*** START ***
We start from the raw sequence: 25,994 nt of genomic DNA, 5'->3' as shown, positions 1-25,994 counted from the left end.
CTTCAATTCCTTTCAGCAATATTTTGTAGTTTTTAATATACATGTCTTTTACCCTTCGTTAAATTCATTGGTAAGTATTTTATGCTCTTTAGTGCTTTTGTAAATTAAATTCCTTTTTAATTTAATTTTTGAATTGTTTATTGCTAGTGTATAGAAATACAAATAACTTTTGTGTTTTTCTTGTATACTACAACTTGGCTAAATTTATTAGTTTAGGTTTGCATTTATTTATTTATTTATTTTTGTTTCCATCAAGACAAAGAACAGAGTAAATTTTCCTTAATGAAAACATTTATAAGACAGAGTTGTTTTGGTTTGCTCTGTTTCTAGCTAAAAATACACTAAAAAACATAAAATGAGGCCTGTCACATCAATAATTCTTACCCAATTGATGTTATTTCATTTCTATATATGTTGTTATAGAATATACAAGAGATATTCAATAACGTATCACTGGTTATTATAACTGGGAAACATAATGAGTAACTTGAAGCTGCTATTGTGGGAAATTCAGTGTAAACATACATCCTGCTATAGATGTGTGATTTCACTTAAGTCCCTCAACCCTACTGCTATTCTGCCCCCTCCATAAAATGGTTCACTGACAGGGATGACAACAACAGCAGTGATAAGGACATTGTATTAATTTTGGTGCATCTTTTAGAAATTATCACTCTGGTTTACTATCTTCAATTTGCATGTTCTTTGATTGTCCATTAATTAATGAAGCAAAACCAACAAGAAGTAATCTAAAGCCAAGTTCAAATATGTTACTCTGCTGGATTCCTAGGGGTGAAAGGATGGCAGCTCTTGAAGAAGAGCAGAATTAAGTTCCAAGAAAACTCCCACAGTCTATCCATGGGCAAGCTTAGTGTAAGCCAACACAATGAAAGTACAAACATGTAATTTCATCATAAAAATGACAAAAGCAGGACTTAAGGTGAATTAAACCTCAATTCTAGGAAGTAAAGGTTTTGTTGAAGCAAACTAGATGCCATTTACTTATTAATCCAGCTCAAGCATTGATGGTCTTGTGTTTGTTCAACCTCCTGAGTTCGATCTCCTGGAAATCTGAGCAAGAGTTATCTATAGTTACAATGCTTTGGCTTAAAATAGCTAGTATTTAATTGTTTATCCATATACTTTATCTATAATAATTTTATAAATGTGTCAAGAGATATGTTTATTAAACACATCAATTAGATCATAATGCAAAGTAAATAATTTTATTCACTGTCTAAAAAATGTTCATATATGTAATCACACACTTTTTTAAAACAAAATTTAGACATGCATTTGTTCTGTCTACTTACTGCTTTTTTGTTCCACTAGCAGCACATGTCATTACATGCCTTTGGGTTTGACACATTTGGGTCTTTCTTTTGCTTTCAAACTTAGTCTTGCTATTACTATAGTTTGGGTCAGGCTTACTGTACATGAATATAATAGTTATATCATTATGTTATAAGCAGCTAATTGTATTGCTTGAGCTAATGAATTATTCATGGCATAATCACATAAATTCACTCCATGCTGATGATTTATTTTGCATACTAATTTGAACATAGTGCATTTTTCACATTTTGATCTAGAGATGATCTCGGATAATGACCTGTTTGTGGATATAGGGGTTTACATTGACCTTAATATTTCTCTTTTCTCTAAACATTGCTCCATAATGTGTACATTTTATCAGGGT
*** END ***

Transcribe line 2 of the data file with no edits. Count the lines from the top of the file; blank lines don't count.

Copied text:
CTTCAATTCCTTTCAGCAATATTTTGTAGTTTTTAATATACATGTCTTTTACCCTTCGTTAAATTCATTGGTAAGTATTTTATGCTCTTTAGTGCTTTTGTAAATTAAATTCCTTTTTAATTTAATTTTTGAATTGTTTATTGCTAGTGTATAGAAATACAAATAACTTTTGTGTTTTTCTTGTATACTACAACTTGGCTAAATTTATTAGTTTAGGTTTGCATTTATTTATTTATTTATTTTTGTTTCCATCAAGACAAAGAACAGAGTAAATTTTCCTTAATGAAAACATTTATAAGACAGAGTTGTTTTGGTTTGCTCTGTTTCTAGCTAAAAATACACTAAAAAACATAAAATGAGGCCTGTCACATCAATAATTCTTACCCAATTGATGTTATTTCATTTCTATATATGTTGTTATAGAATATACAAGAGATATTCAATAACGTATCACTGGTTATTATAACTGGGAAACATAATGAGTAACTTGAAGCTGCTATTGTGGGAAATTCAGTGTAAACATACATCCTGCTATAGATGTGTGATTTCACTTAAGTCCCTCAACCCTACTGCTATTCTGCCCCCTCCATAAAATGGTTCACTGACAGGGATGACAACAACAGCAGTGATAAGGACATTGTATTAATTTTGGTGCATCTTTTAGAAATTATCACTCTGGTTTACTATCTTCAATTTGCATGTTCTTTGATTGTCCATTAATTAATGAAGCAAAACCAACAAGAAGTAATCTAAAGCCAAGTTCAAATATGTTACTCTGCTGGATTCCTAGGGGTGAAAGGATGGCAGCTCTTGAAGAAGAGCAGAATTAAGTTCCAAGAAAACTCCCACAGTCTATCCATGGGCAAGCTTAGTGTAAGCCAACACAATGAAAGTACAAACATGTAATTTCATCATAAAAATGACAAAAGCAGGACTTAAGGTGAATTAAACCTCAATTCTAGGAAGTAAAGGTTTTGTTGAAGCAAACTAGATGCCATTTACTTATTAATCCAGCTCAAGCATTGATGGTCTTGTGTTTGTTCAACCTCCTGAGTTCGATCTCCTGGAAATCTGAGCAAGAGTTATCTATAGTTACAATGCTTTGGCTTAAAATAGCTAGTATTTAATTGTTTATCCATATACTTTATCTATAATAATTTTATAAATGTGTCAAGAGATATGTTTATTAAACACATCAATTAGATCATAATGCAAAGTAAATAATTTTATTCACTGTCTAAAAAATGTTCATATATGTAATCACACACTTTTTTAAAACAAAATTTAGACATGCATTTGTTCTGTCTACTTACTGCTTTTTTGTTCCACTAGCAGCACATGTCATTACATGCCTTTGGGTTTGACACATTTGGGTCTTTCTTTTGCTTTCAAACTTAGTCTTGCTATTACTATAGTTTGGGTCAGGCTTACTGTACATGAATATAATAGTTATATCATTATGTTATAAGCAGCTAATTGTATTGCTTGAGCTAATGAATTATTCATGGCATAATCACATAAATTCACTCCATGCTGATGATTTATTTTGCATACTAATTTGAACATAGTGCATTTTTCACATTTTGATCTAGAGATGATCTCGGATAATGACCTGTTTGTGGATATAGGGGTTTACATTGACCTTAATATTTCTCTTTTCTCTAAACATTGCTCCATAATGTGTACATTTTATCAGGGT